And to round things off nicely, I slept poorly, my breakfast banana was bruised, the milk in my tea tastes funny and I'm flying east-west so the whole day is actually 25 hours long. Happy Valentine's Day.

Monday, February 12, 2007

Nearly accidentally deleted this...

...better publish and be spammed.

Bookwormom hath spoken and thus for Monday's post, there is a meme... This is a) a relief because it gets me off the hook thinking up ideas on a busy Monday, and b) rather terrifying since I have absolutely no idea what to say. It's supposed to be ten weird things about me. This is hard, because anything about me that causes other people to give me that squinty-eyed, funny look with a puzzled shake of the head (like that multiple-book a week habit which leaves the newer, book-every-few-months, flatmate astounded) seem pretty normal from this end of things. Even the monkey.

Luckily, for those fearful of angering the gods of meme, the February edition of the Fortean Times has hovered to the rescue like a UFO filled with silver-clad inspirational aliens on white horse-like creatures. It specialises in the weird. So I am in a position to present 10 weird things very tenuously related to me.

1. One of the most destructive tornadoes to ever hit the UK was recorded in Birmingham two years ago in July. I used to live in Birmingham nowhere near the place it happened, but had moved by then.

2. There was also a tornado last December in London. Eerily, I also used to live in London several miles from where this tornado touched down, but had also moved months before it happened.

3. Erich von Däniken, the Swiss writer most well-known for his "ancient astronaut" theory of alien intervention in the prehistoric development of humans opened "Mystery Park" in Interlaken, Switzerland, in May 2003 to showcase his theories. It closed last year. I have been to Switzerland and admired the punctuality of their trains and dust-free plants, but have never been to Interlaken, nor visited "Mystery Park".

4.In November, 2005, China's first restaurant to specialise in dishes featuring the, uh, male organ, (gulp) opened in Beijing. I have never been to China, and since reading about this restaurant, am more herbivorous than before so unlikely to sample food in this restaurant.

5. When a Swiss driver was caught by Canadian police driving 100 mph (160 kph) in a 62 mph (100 kph) zone on the highway between Montreal and Toronto, his excuse was that he was caught up in the delight of being able to drive quickly without the risk of hitting goats. I hate goats.

6. On Bonfire Night last year in Monkwearmouth, Sunderland, a 22-year old soldier inserted a Black Cat Thunderbolt Rocket into his, uh, hindquarters, and then proceeded to ignite it. I have attended several Bonfire Night parties and once drove through Sunderland in a car. Not a rocket.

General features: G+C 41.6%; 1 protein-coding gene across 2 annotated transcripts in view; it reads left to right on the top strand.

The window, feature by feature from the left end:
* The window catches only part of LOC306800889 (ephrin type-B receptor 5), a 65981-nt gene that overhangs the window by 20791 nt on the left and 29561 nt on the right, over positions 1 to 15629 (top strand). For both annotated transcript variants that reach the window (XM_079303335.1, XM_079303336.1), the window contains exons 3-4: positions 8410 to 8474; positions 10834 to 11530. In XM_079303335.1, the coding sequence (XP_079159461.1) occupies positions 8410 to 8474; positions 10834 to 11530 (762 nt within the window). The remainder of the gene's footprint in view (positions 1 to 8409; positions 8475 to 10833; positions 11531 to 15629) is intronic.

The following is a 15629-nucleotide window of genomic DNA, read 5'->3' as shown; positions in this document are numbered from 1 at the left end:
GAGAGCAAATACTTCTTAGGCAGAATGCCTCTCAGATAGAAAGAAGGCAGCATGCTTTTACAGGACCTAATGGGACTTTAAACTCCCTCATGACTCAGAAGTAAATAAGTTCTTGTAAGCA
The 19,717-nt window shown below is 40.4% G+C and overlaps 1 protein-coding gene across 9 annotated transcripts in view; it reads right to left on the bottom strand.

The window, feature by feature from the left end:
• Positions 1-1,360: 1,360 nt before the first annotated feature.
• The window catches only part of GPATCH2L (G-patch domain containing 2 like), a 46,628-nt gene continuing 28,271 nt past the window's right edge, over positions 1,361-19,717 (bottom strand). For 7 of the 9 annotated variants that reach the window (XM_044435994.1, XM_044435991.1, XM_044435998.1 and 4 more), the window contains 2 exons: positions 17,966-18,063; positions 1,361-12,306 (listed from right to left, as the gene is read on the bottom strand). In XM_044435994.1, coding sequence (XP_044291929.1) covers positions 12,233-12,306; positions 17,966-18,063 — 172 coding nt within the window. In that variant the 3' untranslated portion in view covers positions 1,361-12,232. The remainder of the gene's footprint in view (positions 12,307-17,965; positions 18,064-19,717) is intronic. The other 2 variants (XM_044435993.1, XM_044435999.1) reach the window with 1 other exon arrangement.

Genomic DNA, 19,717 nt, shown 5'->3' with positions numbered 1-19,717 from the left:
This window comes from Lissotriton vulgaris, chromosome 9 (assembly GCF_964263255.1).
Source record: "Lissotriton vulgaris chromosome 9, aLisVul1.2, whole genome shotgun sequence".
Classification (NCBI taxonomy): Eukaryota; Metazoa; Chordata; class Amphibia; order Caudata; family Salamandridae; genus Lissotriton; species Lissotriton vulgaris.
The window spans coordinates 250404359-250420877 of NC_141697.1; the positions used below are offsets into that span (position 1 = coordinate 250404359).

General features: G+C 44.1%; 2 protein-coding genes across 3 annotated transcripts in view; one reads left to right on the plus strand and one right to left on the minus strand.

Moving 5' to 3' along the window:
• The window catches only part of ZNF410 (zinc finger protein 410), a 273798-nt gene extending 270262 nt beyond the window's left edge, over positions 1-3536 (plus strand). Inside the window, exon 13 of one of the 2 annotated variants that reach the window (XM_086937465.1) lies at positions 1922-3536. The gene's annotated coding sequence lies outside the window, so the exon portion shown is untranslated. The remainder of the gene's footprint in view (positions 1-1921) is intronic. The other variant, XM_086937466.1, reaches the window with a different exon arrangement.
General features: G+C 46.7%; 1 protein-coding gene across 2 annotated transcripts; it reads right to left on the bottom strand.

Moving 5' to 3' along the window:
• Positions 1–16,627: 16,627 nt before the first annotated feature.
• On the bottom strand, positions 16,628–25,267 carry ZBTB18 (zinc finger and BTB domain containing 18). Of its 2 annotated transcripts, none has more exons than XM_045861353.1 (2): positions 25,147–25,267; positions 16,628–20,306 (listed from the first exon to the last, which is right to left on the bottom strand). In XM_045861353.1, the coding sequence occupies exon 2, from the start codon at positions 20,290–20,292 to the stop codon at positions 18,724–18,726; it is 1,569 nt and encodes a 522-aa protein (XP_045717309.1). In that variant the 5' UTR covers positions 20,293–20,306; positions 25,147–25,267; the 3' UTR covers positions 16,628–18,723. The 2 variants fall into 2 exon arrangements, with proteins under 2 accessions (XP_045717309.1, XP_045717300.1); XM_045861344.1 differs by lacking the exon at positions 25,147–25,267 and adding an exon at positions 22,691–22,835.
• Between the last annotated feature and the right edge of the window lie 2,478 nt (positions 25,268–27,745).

7. A woman in Croatia was struck by lightning when brushing her teeth last year, after putting her mouth under the tap to rinse. The lightning travelled through her body and exited out of her, uh, rear exit. Doctors say her life was saved by her rubber-soled bathroom shoes. I also brush my teeth, although I have not yet had the opportunity to do so in Croatia. I do not own rubber-soled bathroom shoes, but am considering the investment.

8. A palæontologist has concluded that the osteology of the plesiosaur, Murænosaurus would make it unable to lift its head and neck above water swan-style. Instead would have acted like a feeding-tube, used to pull up soft-bodied prey from the seabed. This makes a living fossil of this species to be an unlikely candidate for Nessie's secret identity. I have been to Loch Ness and really liked typing the "æ" in those words.

9. A Romanian man who was jilted by his finacée just a few days before the wedding offered to marry the first woman who could fit into her erstwhile wedding dress. Dozens of candidates applied with the (presumably lovely) Ana Maria out-Cinderella-ing the lot, leading to accusations of "love at first sight".

It took three fittings and the most wire-pokingly, chicken-filleted, strapless doohicky for my last bridesmaid dress to behave as it ought. I spent most of the wedding and reception absolutely paranoid that any stray breeze or overly enthusiastic handshake would upset the whole arrangement and lead to one of those "wardrobe malfunctions" without the Timberlake to hide my shame. Luckily, my 'do, which contained 2 cans of "product", 43 bobby pins and 3 elastics would have maintained its rock-like solidity even in the face of one of the aforementioned tornadoes, although crashing into the main marquee pole may have shattered it.

10. Rohan Kriwaczek wrote The Incomplete History of the Art of Funerary Violin (Duckworth), which describes the history of this musical style from its emergence in the Reformation to its wholesale destruction under the aegis of Pope Gregory XVI in the first half of the 19th century. In October, after a New York Times article suggesting it was a hoax, Mr. Kriwaczek admitted that the whole thing was a carefully-researched fake.

When I was younger I played the violin at a funeral or two, sometimes in ensembles, sometimes not. I also used to write book reviews for school assignments about books that hadn't actually been written by authors who didn't exist. If my teachers ever suspected this, they never said a word.

I am now too exhausted to nominate candidates, so if you like it, you can have it. If you don't, no worries.

Thursday, February 08, 2007

Street and a few veg